Soviet tanks and East German police fired into the crowd. Demonstrators responded with sticks and stones. Many were injured or killed. Others fled to the West. The East German Uprising of 17 June 1953 was bloodily squashed. East Germany did not revolt again until 1989.

Demonstrators throwing rocks at Russian tanks in the Stalinallee during the East German Uprising of 17 June 1953. www.walled-in-berlin.com

Demonstrators throwing rocks at Russian tanks in the Stalinallee during the East German Uprising of 17 June 1953. www.walled-in-berlin.com

 

For a sneak peek at the first 20+ pages of my memoir, “Walled-In: A West Berlin Girl’s Journey to Freedom,” click “Download a free excerpt” on the home page of http://www.walled-in-berlin.com

 

Karl-Marx-Allee – post-WWII Flagship Project

Monday, October 31st, 2016

 

The Karl-Marx-Allee in Berlin, Germany, was East Germany’s post-WWII flagship reconstruction project. The majestic 1.25 mile-long boulevard is almost 300 feet wide. Between 1951 and 1965, 8-story to 10-story buildings were constructed on both sides of this grand boulevard. Shops, restaurants and cafés were built to line the ground floor. Around 5,000 apartments were constructed above. Today, all of the buildings have been restored to their former glory, and the entire street is a designated historic site.

Typical apartment building along Karl-Marx-Allee. photo © J. Elke Ertle, 2015, www.walled-in-berlin.com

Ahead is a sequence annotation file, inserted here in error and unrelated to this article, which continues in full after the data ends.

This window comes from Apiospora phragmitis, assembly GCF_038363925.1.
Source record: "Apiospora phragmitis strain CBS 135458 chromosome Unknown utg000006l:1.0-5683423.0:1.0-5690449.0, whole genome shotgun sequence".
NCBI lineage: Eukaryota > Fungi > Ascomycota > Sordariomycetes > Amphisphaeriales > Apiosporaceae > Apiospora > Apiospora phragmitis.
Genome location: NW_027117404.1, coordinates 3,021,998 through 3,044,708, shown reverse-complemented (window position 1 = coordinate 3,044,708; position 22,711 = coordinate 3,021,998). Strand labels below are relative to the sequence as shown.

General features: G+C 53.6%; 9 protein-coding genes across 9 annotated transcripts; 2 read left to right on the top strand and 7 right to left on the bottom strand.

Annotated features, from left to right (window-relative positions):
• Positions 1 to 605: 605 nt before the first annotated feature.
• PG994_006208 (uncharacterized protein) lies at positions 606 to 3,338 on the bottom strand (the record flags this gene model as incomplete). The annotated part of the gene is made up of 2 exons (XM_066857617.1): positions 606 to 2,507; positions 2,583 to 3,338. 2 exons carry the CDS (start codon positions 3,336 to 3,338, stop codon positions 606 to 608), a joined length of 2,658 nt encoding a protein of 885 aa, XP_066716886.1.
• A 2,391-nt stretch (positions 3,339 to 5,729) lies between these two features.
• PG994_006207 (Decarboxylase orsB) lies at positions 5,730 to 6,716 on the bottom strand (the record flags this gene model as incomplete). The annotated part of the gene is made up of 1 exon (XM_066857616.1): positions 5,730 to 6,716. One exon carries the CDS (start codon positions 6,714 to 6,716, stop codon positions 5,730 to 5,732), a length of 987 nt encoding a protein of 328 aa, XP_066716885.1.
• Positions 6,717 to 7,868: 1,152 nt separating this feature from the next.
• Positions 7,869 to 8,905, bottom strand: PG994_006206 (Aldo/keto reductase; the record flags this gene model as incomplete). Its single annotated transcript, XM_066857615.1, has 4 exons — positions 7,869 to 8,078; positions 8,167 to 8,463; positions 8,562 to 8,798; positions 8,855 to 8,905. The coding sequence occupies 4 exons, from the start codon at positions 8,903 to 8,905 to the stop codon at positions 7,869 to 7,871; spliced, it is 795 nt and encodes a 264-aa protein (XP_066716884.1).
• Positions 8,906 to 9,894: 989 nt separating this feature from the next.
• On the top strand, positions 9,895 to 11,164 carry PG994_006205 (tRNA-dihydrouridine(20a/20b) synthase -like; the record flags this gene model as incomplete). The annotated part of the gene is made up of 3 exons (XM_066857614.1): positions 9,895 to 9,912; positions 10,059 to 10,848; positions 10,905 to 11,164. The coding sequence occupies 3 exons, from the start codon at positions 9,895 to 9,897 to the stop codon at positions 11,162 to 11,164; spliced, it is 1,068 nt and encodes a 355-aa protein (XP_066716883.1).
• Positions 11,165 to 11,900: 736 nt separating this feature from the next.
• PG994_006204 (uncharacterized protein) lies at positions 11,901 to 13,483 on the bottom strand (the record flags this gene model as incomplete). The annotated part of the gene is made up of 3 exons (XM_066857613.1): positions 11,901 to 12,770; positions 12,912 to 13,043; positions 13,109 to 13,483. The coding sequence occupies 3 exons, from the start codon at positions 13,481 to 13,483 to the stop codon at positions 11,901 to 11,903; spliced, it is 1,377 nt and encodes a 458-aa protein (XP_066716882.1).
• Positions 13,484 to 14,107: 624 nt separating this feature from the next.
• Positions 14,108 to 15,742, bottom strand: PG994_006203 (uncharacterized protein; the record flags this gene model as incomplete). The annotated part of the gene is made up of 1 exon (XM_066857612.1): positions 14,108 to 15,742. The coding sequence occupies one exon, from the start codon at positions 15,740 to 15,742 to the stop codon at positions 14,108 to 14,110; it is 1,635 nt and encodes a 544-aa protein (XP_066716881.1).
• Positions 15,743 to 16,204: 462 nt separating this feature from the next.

Typical apartment building along Karl-Marx-Allee. photo © J. Elke Ertle, 2015, www.walled-in-berlin.com

Naming the Karl-Marx-Allee

In the Golden Twenties the boulevard was known as the Grosse Frankfurter Strasse, a notoriously poverty-stricken locale. During World War II, the Red Army turned the area into a wasteland of rubble. In the aftermath, some 2 million volunteers cleaned up the debris with bare hands. They picked thirty-eight million bricks out of the rubble and prepared them for reuse so that 70% of the project’s bricks were salvaged ones. http.//www.walled-in-berlin.com/j-elke-ertle/legacy-of-rubble-women

In 1949, the Grosse Frankfurter Strasse was renamed Stalinallee in honor of the Soviet leader’s 70th birthday. Two years later, a 16-foot-high bronze statue of Stalin was unveiled, but during a November night in 1961, that statue vanished. It was melted down as part of the East German government’s de-Stalinization process. When residents awoke that morning, they saw brand new street signs, and the Stalinallee had been renamed Karl-Marx-Allee, after the German philosopher and revolutionary, Karl Marx.

Purpose of the Karl-Marx-Allee